As the demand for ESG compliance accelerates in the fintech space, we asked our panel of industry experts how the fintech industry is embracing sustainability, and how this will affect growth, ecosystems, and more.
Meet the panel:
- Stephen Roche - Saphyre
- Gabino Roche - Saphyre
- Stephen Dury - Capgemini
- Sohail Raja - Soc Gen
Q: Are fintechs fully embracing ESG as a culture, or are many simply ticking boxes?
Gabino Roche: There is an individual responsibility - and it is each corporation’s responsibility to really do their homework and give investments through ESG. There are a lot of things you can do to achieve this status through ticking various boxes and then getting the label.
Stephen Roche: It is easy to tick the boxes. But ESG is about personal responsibility. It’s about building a company. You want to make sure you have a good culture - it's about giving back to society and having a sustainable life. For legacy companies, it's more difficult to make those changes, even from a practical and sometimes cultural point of view.
For newer companies, most of them embrace it. In general, attitudes are changing. Back in the 90’s, people wanted fast food. It tasted great and it was convenient to get. That has changed dramatically. Today's millennial generation wants to eat healthily. They will spend more money. They will sit down and wait longer for food that is better for them. That culture is the same in startups today. They are willing to do their part to help keep ESG goals in place.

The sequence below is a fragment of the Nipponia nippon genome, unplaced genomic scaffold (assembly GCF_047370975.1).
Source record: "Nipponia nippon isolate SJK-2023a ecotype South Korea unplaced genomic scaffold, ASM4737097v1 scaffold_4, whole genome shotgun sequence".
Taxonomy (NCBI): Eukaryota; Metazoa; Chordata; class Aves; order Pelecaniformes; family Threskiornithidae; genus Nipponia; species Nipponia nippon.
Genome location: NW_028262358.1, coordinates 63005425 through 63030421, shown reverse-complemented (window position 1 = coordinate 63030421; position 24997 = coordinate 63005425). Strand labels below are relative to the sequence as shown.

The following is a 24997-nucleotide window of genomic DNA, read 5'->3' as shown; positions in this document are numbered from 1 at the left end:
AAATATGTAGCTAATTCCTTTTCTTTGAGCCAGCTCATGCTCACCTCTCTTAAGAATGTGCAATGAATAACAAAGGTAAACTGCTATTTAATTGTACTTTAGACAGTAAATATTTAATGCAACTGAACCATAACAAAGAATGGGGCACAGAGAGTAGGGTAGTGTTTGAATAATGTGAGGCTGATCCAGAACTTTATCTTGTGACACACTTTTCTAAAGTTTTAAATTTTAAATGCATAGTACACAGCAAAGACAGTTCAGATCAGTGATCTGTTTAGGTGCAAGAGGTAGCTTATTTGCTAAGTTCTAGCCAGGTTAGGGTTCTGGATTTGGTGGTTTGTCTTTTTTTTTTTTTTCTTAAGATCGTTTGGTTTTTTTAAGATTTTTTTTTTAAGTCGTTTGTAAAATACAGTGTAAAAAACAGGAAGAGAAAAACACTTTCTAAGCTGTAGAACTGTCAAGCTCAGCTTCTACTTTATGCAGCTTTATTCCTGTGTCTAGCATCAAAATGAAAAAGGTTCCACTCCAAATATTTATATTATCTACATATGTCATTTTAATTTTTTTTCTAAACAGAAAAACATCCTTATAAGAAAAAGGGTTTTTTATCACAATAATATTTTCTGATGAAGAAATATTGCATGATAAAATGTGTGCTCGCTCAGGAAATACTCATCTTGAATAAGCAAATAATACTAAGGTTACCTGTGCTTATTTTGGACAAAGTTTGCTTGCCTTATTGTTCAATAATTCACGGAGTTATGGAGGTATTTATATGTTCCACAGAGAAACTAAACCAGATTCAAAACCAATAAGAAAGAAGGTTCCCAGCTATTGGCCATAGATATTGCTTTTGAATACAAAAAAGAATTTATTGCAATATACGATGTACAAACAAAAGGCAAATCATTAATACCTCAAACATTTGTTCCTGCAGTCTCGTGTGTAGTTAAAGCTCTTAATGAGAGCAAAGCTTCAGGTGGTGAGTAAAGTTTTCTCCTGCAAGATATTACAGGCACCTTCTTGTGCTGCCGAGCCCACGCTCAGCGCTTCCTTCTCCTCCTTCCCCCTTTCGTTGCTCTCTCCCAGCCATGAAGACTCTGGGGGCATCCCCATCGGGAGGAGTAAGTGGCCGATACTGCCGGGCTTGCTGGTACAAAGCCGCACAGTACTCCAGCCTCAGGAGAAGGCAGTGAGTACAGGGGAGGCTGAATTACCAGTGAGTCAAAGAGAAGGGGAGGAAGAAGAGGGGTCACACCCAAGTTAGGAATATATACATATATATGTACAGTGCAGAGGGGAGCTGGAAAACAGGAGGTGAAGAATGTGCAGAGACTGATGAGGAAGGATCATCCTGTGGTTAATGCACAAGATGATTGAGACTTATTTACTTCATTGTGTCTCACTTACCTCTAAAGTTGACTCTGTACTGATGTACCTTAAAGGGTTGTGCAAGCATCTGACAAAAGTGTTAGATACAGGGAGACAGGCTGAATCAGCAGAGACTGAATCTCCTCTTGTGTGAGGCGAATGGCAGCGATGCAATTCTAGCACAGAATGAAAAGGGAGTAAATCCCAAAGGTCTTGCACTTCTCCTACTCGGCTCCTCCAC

Stephen Dury: In terms of legacy companies finding it harder to embrace ESG, I don’t think it's a lack of will. I think that when you look at ESG you need to break it down into certain parts because it's such an enormous topic. Are we talking about financial inclusion or mental wellbeing or mental health? The access to capital becomes critical. You fuel the transition by enabling that funding. These decisions need to be judged in the long term.
The role of data in this process is critical because it provides the ability to track progress over multiple brands and multiple industries and that enables us to track the changes and progress we are making. What’s measured is managed. People can take ownership and try to change. Ultimately though, ESG is not an option. You will be judged and people will make decisions on whether you are a company they deal with based on your actions.
Sohail Raja: In terms of data, I think that is part of it. We need to look at ESG as a whole, and then break it down into three aspects, namely environmental, social, and government - and then really getting to a fine level of detail to say if things are performing at a sector level, a company level, and an individual level.
That’s something Soc Gen is focused on. We’re also taking a lead from what clients are looking for as well, particularly in investment houses. Hedge funds are looking to divest away from fossil fuels, for example, and they are looking to divest very quickly. They have demands from PR, and their shareholders to invest and keep that share price at a level.
There can be mixed messages in the marketplace too. For example, there are now a plethora of grocery delivery firms springing up. From an environmental perspective they are ticking the boxes, but zipping around on electric bikes where people are living isn’t really socially environmentally friendly.
Q: Investors are demanding robust ESG credentials. Has that changed the landscape for fintechs?
Stephen Roche: Yes. It has changed the landscape. If you are looking to grow your business and you want investment to make that happen, you have to address the ESG goals that apply. Investors want to diversify their portfolio. They want to show that they are invested in that space. The culture is shifting that way - and it's being changed by millennials who are demanding it.